There has been a lot of chatter this offseason about the tough Virginia Cavaliers non-conference football schedule, which features #14 UCLA, #11 Notre Dame, and #20 Boise State. It has been discussed that UVA's schedule is setting the program up to fail and lowering the chances to make a bowl game. Other ACC programs, like Duke and Louisville, had easier non-conference schedules last year in route to bowl games. Navigating through the complex history of Virginia's non-conference scheduling trends in the past 20 years, do these games actually have any bearing on the overall success of a season?
Looking at the past 20 years of football schedules, the Cavaliers played on average 11-12 games a year, with 8 ACC games, leaving 3-4 non-conference games to fill each year. The non-conference teams that fill the schedule can be broken down into five categories below:
- Local - Local Virginia teams that are in the FCS (Formerly known as Div. I-AA) like Richmond, VMI, and William & Mary
- Lower Tier - Teams from non-local smaller Div. I conferences like Akron, Western Michigan, Wyoming, Temple, Troy, and UConn
- Middle of the Road - Teams from power conferences that are occasionally ranked when they play UVA, like BYU, Penn State, South Carolina, and Indiana
- Marquee - Teams that are well-known and presumed to be nationally ranked when facing Virginia, like USC, Oregon, Texas, TCU, and Auburn
- VT/ND - The annual Virginia Tech game gets its own category since before the Hokies joined the ACC in 2004 in was a non-conference game. Sometimes VT was a marquee matchup, other times only middle of the road, but since the Hokies were on the schedule every year, they do not really fit into the other categories. Notre Dame will fit this role now since they are technically a non-conference game in the standings, but UVA will face the Irish on a regular basis going forward.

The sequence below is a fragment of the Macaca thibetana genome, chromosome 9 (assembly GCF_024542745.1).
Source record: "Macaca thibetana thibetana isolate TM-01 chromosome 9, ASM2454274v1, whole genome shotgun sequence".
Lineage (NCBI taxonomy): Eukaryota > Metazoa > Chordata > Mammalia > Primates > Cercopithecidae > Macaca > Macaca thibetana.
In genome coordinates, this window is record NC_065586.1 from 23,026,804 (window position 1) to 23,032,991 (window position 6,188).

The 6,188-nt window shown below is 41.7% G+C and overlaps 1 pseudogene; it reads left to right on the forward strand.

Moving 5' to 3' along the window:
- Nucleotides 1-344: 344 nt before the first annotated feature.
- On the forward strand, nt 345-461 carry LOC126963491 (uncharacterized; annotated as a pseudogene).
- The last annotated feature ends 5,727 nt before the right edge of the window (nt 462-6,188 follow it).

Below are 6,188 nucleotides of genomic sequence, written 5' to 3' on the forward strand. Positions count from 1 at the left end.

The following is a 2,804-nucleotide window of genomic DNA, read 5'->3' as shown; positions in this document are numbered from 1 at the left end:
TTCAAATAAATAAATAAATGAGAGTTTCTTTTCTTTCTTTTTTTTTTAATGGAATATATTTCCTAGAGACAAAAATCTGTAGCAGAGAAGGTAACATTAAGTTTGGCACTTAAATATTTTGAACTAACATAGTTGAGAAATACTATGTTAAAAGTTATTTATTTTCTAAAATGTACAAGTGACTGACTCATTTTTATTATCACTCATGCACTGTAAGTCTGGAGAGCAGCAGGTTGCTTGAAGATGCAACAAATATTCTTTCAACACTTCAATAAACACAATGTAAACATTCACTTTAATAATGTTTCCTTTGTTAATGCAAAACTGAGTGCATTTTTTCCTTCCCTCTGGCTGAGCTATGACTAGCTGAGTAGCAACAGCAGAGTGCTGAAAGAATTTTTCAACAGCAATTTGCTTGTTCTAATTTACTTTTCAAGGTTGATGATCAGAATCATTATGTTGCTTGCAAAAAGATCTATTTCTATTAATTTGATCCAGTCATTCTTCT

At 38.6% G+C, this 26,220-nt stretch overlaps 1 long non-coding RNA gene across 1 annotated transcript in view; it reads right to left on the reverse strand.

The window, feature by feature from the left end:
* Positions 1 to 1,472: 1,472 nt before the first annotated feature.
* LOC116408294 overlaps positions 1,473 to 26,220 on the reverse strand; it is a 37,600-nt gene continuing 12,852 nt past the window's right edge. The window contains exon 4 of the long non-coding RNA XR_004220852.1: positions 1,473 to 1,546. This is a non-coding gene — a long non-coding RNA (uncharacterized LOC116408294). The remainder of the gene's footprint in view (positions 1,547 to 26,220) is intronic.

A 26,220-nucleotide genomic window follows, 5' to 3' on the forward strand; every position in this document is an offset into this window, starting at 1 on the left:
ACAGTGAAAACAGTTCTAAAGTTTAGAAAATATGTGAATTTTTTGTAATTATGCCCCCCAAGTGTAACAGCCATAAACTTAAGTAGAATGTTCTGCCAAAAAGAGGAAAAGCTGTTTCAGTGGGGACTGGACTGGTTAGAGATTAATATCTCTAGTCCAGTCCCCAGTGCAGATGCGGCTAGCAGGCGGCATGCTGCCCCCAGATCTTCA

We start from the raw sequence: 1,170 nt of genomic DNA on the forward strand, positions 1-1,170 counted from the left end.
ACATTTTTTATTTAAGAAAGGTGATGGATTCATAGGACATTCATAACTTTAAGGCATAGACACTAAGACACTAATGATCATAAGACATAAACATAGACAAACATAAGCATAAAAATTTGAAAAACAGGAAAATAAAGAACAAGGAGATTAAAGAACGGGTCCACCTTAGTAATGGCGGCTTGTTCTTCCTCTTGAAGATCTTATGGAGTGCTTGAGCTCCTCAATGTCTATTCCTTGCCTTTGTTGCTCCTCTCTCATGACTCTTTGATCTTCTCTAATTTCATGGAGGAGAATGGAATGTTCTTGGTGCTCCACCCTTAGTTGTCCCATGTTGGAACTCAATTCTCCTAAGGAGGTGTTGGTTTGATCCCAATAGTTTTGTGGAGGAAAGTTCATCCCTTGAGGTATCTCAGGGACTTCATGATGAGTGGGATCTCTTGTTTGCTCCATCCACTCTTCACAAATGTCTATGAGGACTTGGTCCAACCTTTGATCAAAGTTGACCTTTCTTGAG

Not surprisingly Virginia has done well against the local teams, but struggled in the marquee matchups in the past 20 seasons:
One of the main ways schools go about scheduling non-conference games are "home and away" series, in which each team plays at each other's stadium in consecutive (or close to consecutive) years. For example, UVA hosted UCLA last year and will travel to Los Angeles to face the Bruins this year. Below is the list of Virginia's "home and away" series since 1995.
It appears there were a lot of marquee series early on (1995-98) and recently (2008-14), but there were a lot of middle of the road matchups between 1999-2007. Could these non-conference schedule fluctuations explain the gradual decline in winning percentage and bowl appearances for the program? The chart below breaks down these eras in order to see any correlation:
As the chart illustrates, while Virginia's overall record and ACC record have declined, the number of marquee matchups and earlier VT games per year remained constant. Despite having played marquee teams and VT 9 times between 1995-98, UVA went to three bowl games in four years since the Cavaliers went 23-9 (.719) in the ACC. Between 1999-2007 the softer schedules may have earned the Hoos a couple extra post season appearances to make up for the 42-32 (.568) ACC record. However, the main contributor to Virginia missing a bowl game in six of the past seven years is the 16-40 (.286) ACC record, not the yearly loss to a non-conference powerhouse team.
UVA needs to get back to beating ACC foes before worrying about playing games against the USC Trojans instead of Troy.